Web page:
THE competition watchdog is considering laws to limit the steady increase in market power of the leading supermarket chains.
In his strongest comments since taking over as the chairman of the Australian Competition and Consumer Commission nearly a year ago, Rod Sims has signalled concern at creeping takeovers by Coles and Woolworths that may be leading to reduced consumer choice and competition.
Existing competition legislation does not put a cap on market share or allow the ACCC to assess the cumulative impact of previous acquisitions when studying new acquisition proposals.
His disquiet comes at a time when the big chains are boosting their position in liquor, grocery and home improvement, ”which raises competition concerns”, he said.
”Barriers to entry for other chains or buying groups to replicate the strong market position of Wesfarmers [Coles] and Woolworths are becoming increasingly high,” Mr Sims said yesterday.
”Added to this often are local barriers associated with, for example, access to sites.”
The ACCC is concerned to ensure further acquisitions do not lead to retail or wholesale industry structures that reduce market competition or choice for consumers.
”Because of these concerns the ACCC has been paying increased attention to incremental acquisitions to identify which acquisitions require review and, of those, which raise competition concerns,” he said.
”I don’t think any other country in the world has an effective law here, which just shows it is difficult,” Mr Sims told journalists yesterday of any legislative response to creeping takeovers.
”It is not an easy area of law, to actually construct a law that works effectively in the marketplace in all circumstances, because if you had a creeping acquisition law it would apply to all sectors. So, doing something that does more good than harm is difficult to construct.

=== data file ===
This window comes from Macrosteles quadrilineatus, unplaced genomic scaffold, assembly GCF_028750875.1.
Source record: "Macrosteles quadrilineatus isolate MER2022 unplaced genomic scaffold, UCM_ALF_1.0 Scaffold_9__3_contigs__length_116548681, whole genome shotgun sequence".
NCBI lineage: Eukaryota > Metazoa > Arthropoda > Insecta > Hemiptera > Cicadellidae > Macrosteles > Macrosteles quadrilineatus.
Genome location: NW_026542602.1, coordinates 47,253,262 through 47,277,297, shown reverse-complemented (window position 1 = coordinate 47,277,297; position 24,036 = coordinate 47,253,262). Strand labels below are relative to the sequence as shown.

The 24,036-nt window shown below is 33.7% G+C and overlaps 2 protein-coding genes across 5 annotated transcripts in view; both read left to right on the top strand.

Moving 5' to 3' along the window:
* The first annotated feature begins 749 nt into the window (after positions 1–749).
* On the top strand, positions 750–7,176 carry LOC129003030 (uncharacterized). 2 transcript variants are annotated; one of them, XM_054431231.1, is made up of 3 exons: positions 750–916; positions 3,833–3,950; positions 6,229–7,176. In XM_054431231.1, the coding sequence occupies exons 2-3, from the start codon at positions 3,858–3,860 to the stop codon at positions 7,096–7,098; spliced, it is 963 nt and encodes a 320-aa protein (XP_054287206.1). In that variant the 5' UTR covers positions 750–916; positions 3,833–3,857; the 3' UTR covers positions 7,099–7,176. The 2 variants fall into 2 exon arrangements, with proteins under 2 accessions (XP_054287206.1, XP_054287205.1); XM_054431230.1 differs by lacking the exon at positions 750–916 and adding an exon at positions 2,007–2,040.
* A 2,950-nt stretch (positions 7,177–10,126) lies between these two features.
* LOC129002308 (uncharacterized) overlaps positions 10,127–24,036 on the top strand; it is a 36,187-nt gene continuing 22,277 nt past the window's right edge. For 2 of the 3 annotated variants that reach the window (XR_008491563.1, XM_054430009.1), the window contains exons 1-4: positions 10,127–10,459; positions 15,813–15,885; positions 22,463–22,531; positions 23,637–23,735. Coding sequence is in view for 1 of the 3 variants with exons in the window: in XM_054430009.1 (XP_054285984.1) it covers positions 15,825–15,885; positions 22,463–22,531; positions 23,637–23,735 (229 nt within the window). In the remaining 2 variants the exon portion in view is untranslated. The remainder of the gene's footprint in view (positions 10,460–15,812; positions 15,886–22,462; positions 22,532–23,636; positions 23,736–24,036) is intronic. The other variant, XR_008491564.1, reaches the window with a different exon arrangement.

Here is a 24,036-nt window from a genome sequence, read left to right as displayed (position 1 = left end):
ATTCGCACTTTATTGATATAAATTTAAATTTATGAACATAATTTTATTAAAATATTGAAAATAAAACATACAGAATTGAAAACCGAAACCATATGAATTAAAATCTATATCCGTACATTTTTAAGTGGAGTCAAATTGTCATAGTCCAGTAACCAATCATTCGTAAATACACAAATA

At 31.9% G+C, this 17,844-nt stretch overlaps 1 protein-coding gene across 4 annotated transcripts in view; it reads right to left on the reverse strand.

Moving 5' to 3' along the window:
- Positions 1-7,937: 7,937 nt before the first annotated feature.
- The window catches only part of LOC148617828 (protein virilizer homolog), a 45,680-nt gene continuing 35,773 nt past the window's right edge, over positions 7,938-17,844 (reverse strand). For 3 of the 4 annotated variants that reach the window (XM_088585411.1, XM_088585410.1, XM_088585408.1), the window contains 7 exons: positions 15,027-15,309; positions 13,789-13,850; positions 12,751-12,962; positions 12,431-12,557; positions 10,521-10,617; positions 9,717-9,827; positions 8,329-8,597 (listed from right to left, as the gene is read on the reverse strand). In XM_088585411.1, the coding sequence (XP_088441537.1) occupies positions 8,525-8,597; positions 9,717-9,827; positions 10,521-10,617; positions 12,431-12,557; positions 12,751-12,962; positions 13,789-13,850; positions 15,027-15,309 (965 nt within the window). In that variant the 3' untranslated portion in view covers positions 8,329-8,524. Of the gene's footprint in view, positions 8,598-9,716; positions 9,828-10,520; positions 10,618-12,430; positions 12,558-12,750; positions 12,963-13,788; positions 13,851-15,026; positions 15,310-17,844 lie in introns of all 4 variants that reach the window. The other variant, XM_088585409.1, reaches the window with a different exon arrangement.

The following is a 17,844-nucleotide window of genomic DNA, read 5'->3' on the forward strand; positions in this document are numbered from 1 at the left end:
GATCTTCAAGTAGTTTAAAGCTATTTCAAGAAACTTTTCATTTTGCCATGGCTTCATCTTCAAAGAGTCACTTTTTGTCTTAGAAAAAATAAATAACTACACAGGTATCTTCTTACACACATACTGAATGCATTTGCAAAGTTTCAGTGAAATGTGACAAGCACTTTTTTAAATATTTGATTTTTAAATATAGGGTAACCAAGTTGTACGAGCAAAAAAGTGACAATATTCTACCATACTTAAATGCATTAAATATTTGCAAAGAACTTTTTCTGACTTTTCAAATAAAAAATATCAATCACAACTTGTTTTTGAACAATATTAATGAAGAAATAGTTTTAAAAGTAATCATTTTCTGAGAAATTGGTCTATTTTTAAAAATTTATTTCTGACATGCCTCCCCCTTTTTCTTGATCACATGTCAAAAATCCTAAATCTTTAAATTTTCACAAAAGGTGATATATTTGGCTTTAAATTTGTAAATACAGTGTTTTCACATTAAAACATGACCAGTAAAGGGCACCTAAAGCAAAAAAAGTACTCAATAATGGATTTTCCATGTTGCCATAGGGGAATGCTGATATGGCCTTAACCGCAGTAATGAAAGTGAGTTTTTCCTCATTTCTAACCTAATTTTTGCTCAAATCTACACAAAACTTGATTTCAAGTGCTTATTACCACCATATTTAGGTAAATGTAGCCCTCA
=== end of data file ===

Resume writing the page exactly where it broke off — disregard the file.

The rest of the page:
”We’re going to be thinking about it. I do acknowledge the difficulties.”
The ACCC would be in a better position in the next six months to judge the problem of creeping takeovers and rising market power, Mr Sims said.
As an interim step the ACCC is to speed up its review of acquisition proposals in the retail sector by seeking earlier disclosure of plans by retailers, which will then be reviewed by a special team to provide a quicker decision.
”Our processes can be streamlined,” Mr Sims said. ”This can, however, only occur with appropriate notification, co-operation and upfront information.”
The acquisition of smaller retailers was giving the major chains ”substantial economies of scale and scope in, for example, distribution logistics centres and advertising, as well as brand promotion”, Mr Sims said.
This was making it more difficult for competitor groups to emerge, which, together with the difficulty of gaining access to sites, was entrenching the market power of Coles and Woolworths.
”When the major supermarket chains acquire an independent player they remove an alternative from the market, with potentially a different product range and service offering. That competition is unlikely to be replicated by either a chain or new independent given local and/or national entry barriers.”
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